Executive Officer's message
This month marks the fourth anniversary of the Victorian Cancer Biobank Consortium, which was officially formed in June 2006 when the five members signed the Consortium Agreement. Over the four years, the implementation of our unique operational model has presented challenges. However, it is rewarding to know that all members of the Consortium and associated organisations have been able to work through the issues together to create an organisation that has successfully supported applications from more than 70 research groups.
Over the last 12 months an increasing number of applications have been received from interstate and international researcher groups. Feedback we received at the ISBER international biobanking conference in Rotterdam this month confirms that our international profile is strengthening. Other tissue banks showed great interest in our operational model and governance and managment structure and researchers enquired about applying for our products and services which they have seen on our website. We look forward to working with these groups in the future.
We will continue to keep you informed of news in this new e-newsletter format and look forward to receiving suggestions and feedback.
Applications management: the dispatch process
In the second of a series of information articles about Biobank applications, I would like to provide some information about our processes for dispatching samples.
Once an application has been approved by the Access Committee, a Materials Transfer Agreement or Services Agreement is sent to the researcher's organisation for signature. Schedule 1 of the Agreement confirms the biospecimens and/or services requested and the associated cost.
The availability of samples that match the requested criteria is confirmed during the application process. This is currently undertaken using several information retrieval methods, but is a critical area where significant improvements will be made when the Biobank's new centralised database is fully functional.
On receipt of the executed Agreement, a Specimen Details Sheet containing project requirements and delivery details is made available to all Biobank staff via the intranet. This notifies staff that these samples can now be prepared and dispatched. I nominate one site for the dispatch of all samples, taking into consideration where the researcher is based and whether the researcher has indicated a preference for a particular site.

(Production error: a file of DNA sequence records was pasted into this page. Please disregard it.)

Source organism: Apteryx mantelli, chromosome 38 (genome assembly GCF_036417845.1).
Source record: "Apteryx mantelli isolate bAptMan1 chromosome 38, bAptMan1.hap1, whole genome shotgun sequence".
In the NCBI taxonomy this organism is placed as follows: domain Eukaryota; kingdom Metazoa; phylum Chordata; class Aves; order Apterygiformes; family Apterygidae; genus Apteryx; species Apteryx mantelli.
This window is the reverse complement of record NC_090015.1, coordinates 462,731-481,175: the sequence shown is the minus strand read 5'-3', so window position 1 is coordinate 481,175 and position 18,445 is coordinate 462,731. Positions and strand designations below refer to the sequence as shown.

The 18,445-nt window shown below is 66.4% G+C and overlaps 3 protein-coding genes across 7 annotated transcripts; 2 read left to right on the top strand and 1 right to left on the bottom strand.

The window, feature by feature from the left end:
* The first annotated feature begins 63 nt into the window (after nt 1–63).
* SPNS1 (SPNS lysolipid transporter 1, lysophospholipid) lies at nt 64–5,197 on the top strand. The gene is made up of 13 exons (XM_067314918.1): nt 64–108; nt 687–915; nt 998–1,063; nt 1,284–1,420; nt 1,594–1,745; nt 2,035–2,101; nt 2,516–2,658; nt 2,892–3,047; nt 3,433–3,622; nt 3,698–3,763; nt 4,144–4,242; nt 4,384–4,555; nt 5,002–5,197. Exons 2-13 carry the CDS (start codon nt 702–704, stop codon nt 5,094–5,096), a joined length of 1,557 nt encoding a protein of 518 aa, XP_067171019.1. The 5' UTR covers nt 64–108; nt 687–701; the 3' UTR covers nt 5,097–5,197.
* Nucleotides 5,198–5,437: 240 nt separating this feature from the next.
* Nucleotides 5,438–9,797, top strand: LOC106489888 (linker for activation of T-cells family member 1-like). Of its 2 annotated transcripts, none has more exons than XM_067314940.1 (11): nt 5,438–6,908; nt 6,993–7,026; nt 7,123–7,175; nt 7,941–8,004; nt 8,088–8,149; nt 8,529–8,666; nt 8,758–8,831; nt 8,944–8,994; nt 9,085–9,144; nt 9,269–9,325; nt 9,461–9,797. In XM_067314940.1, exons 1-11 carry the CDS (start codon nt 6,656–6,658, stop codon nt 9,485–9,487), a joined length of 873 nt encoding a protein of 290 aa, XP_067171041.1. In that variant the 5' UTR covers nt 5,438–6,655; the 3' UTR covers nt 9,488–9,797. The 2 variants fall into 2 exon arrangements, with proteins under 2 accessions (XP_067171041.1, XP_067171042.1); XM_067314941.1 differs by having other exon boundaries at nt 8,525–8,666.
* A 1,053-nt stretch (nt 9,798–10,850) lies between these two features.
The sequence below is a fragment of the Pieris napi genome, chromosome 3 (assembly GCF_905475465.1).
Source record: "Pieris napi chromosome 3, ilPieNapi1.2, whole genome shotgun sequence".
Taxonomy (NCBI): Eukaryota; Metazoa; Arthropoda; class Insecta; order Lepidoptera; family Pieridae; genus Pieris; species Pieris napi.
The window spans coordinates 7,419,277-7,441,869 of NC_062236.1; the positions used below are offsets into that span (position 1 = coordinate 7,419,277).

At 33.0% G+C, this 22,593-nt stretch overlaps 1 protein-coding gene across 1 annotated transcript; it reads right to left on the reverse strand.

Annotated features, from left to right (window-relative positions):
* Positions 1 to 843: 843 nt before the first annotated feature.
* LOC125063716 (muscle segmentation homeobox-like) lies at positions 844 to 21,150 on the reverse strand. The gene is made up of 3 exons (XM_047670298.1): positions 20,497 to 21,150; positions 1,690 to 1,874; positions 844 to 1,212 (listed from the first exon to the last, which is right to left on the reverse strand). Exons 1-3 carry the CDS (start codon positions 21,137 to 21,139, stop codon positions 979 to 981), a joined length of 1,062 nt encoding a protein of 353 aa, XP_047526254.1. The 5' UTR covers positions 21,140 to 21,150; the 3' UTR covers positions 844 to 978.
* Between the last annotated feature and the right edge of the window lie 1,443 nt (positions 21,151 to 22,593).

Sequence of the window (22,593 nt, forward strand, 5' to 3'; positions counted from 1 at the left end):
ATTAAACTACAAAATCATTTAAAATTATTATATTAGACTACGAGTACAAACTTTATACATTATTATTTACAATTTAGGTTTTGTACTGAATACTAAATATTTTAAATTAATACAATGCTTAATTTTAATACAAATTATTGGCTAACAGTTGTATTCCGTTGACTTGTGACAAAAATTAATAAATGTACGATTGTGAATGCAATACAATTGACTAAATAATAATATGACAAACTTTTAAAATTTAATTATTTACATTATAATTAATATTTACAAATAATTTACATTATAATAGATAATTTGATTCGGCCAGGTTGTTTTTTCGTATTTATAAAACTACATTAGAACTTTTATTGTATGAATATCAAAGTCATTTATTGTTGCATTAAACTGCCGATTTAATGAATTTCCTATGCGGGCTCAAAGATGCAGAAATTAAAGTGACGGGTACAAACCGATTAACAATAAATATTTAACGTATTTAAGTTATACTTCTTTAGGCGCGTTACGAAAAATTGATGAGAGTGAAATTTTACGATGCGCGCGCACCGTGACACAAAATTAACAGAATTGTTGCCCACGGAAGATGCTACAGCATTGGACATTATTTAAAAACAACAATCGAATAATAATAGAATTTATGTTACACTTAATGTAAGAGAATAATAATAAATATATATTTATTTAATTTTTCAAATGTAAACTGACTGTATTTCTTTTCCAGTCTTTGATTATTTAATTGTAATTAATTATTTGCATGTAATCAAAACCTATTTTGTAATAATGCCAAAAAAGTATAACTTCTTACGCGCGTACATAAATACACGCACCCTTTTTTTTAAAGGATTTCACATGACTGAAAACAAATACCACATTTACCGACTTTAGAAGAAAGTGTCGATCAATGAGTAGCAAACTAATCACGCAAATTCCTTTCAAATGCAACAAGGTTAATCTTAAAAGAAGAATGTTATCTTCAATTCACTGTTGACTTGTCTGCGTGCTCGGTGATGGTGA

When samples are to be supplied from multiple sites I coordinate the dispatch by selecting the appropriate number of samples from each site. These samples are then sent to a nominated site where all samples will be combined in one package and dispatched to the researcher. For both archival and fresh tissue dispatches the researcher is contacted to arrange a suitable delivery date that ensures someone will be on hand to receive the samples.
Our aim is to ensure fresh tissue samples are delivered within four hours of surgery. In the case of archival samples we aim to deliver within one month of receiving the signed agreement where there are samples available. When delays are anticipated or samples are not available, every effort is made to communicate the reasons behind the delay to the researcher.
Applications and Operations Manager
Biobank Chair on the move to Melbourne University
The July meeting of the Victorian Cancer Biobank Consortium Committee will be my final one as the Southern Health representative due to an impending move to a position at Melbourne University. To make my 'retirement' both as SH representative and Committee Chair, I have been asked to put a short article together for the Biobank Brief.
The Biobank, then known as the Victorian Tissue Banking Initiative, was first awarded State Government funding through DIIRD in late 2005. The inaugural meeting of the Victorian Cancer Research Tissue Bank Consortium Committee was held in July 2006, with David Bowtell, David Fogarty, Geoff Lindeman, myself, Andrew Scott and Woody Macpherson in attendance, and Anne Thompson, Executive Officer, attended her first meeting in December 2006.
In four short years the Biobank has established itself as a major force in tissue banking and has developed a model that is now being copied by other tissue banks around the world. It can look back on several notable achievements, including development of a single multi-site ethics approval, installation of four pathology digital imaging systems, establishment of IT systems to support operations and provide follow-up data associated with biospecimens, and an active marketing and communications program.
The primary challenge for the Biobank will be to continue to meet the rapidly increasing demand for tissues from the research community, as well as the more specialised requirements for 'value-added services' such as tissue arrays, DNA, RNa and fresh tissue. I am confident that the people and systems are in place to meet these challenges.
It has been a privilege to be involved with the early years of the Biobank, and I would like to thank all the people who have played a role, including surgeons, pathologists, tissue bank staff, committee members and, most importantly, the patients who support the Biobank by willingly donating tissues.
Professor Peter Rogers